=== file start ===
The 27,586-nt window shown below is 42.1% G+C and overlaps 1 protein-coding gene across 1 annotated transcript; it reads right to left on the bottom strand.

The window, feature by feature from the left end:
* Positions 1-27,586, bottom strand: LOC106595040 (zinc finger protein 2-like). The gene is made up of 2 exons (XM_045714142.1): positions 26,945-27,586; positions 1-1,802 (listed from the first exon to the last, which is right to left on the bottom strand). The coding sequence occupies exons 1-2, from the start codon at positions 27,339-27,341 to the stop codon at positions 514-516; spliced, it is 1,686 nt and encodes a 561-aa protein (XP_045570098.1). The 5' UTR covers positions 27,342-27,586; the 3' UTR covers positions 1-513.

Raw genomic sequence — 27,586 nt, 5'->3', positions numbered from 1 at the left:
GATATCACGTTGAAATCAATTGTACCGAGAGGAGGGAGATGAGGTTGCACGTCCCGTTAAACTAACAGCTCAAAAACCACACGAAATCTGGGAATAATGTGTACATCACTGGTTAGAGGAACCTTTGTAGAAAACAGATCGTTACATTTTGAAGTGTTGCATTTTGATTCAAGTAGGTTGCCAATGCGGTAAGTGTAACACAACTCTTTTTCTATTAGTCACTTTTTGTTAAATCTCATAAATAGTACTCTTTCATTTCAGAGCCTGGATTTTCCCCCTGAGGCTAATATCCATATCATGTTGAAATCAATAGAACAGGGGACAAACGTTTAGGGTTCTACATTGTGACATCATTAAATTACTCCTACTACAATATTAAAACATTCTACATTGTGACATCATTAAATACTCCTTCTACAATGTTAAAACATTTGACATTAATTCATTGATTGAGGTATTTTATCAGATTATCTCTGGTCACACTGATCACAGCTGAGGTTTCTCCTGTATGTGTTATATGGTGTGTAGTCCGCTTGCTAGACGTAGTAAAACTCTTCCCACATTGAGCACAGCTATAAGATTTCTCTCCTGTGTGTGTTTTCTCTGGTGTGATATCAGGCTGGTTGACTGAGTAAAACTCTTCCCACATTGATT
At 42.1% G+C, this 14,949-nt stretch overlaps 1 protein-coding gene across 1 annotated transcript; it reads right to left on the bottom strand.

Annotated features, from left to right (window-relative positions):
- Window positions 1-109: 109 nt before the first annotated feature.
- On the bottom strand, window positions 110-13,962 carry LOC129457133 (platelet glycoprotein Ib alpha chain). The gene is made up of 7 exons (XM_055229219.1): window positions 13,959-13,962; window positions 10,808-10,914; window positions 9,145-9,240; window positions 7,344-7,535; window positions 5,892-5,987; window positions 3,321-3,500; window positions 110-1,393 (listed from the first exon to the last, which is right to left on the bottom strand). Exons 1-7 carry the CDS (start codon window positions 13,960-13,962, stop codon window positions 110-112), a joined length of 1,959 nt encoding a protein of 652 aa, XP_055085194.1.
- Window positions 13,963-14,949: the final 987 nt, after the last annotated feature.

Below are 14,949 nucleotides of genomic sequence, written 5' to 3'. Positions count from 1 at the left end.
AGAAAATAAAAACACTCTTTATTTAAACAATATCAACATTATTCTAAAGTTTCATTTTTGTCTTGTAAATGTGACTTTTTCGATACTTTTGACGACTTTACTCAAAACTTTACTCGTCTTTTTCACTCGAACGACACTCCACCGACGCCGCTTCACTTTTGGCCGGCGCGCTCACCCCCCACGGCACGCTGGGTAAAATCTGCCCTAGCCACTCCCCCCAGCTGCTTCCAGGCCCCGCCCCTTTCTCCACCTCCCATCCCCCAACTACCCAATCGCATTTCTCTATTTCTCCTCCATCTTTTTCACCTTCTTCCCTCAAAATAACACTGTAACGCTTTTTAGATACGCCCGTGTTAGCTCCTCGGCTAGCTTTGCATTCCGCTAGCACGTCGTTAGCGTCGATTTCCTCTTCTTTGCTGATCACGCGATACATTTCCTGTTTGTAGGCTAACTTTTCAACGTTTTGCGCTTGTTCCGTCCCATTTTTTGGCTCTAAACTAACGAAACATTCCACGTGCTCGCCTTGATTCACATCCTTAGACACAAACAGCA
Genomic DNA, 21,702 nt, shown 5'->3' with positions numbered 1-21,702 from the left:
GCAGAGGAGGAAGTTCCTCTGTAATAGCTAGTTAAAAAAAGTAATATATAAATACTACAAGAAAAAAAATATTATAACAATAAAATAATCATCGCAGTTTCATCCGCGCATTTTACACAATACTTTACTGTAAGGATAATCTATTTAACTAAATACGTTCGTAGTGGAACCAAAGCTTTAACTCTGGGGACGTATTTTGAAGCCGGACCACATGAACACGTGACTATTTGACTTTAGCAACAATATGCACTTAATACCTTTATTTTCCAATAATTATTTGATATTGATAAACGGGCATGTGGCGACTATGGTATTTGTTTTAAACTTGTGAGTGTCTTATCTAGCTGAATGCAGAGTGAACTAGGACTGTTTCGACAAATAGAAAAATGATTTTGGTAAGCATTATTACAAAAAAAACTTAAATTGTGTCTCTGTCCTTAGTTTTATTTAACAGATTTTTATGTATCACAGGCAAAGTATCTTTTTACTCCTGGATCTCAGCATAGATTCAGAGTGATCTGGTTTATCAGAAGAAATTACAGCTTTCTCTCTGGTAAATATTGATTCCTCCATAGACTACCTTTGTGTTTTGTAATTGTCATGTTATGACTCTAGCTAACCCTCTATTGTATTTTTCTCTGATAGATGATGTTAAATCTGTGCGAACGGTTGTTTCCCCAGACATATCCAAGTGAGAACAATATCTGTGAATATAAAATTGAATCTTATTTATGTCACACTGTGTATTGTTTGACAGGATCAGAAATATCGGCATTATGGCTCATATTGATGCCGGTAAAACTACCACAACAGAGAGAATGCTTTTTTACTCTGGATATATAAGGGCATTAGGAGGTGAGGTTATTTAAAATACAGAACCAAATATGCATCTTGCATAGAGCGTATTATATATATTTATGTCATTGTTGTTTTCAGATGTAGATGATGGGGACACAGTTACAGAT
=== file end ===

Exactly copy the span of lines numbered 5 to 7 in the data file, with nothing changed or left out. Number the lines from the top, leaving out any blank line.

GATATCACGTTGAAATCAATTGTACCGAGAGGAGGGAGATGAGGTTGCACGTCCCGTTAAACTAACAGCTCAAAAACCACACGAAATCTGGGAATAATGTGTACATCACTGGTTAGAGGAACCTTTGTAGAAAACAGATCGTTACATTTTGAAGTGTTGCATTTTGATTCAAGTAGGTTGCCAATGCGGTAAGTGTAACACAACTCTTTTTCTATTAGTCACTTTTTGTTAAATCTCATAAATAGTACTCTTTCATTTCAGAGCCTGGATTTTCCCCCTGAGGCTAATATCCATATCATGTTGAAATCAATAGAACAGGGGACAAACGTTTAGGGTTCTACATTGTGACATCATTAAATTACTCCTACTACAATATTAAAACATTCTACATTGTGACATCATTAAATACTCCTTCTACAATGTTAAAACATTTGACATTAATTCATTGATTGAGGTATTTTATCAGATTATCTCTGGTCACACTGATCACAGCTGAGGTTTCTCCTGTATGTGTTATATGGTGTGTAGTCCGCTTGCTAGACGTAGTAAAACTCTTCCCACATTGAGCACAGCTATAAGATTTCTCTCCTGTGTGTGTTTTCTCTGGTGTGATATCAGGCTGGTTGACTGAGTAAAACTCTTCCCACATTGATT
At 42.1% G+C, this 14,949-nt stretch overlaps 1 protein-coding gene across 1 annotated transcript; it reads right to left on the bottom strand.

Annotated features, from left to right (window-relative positions):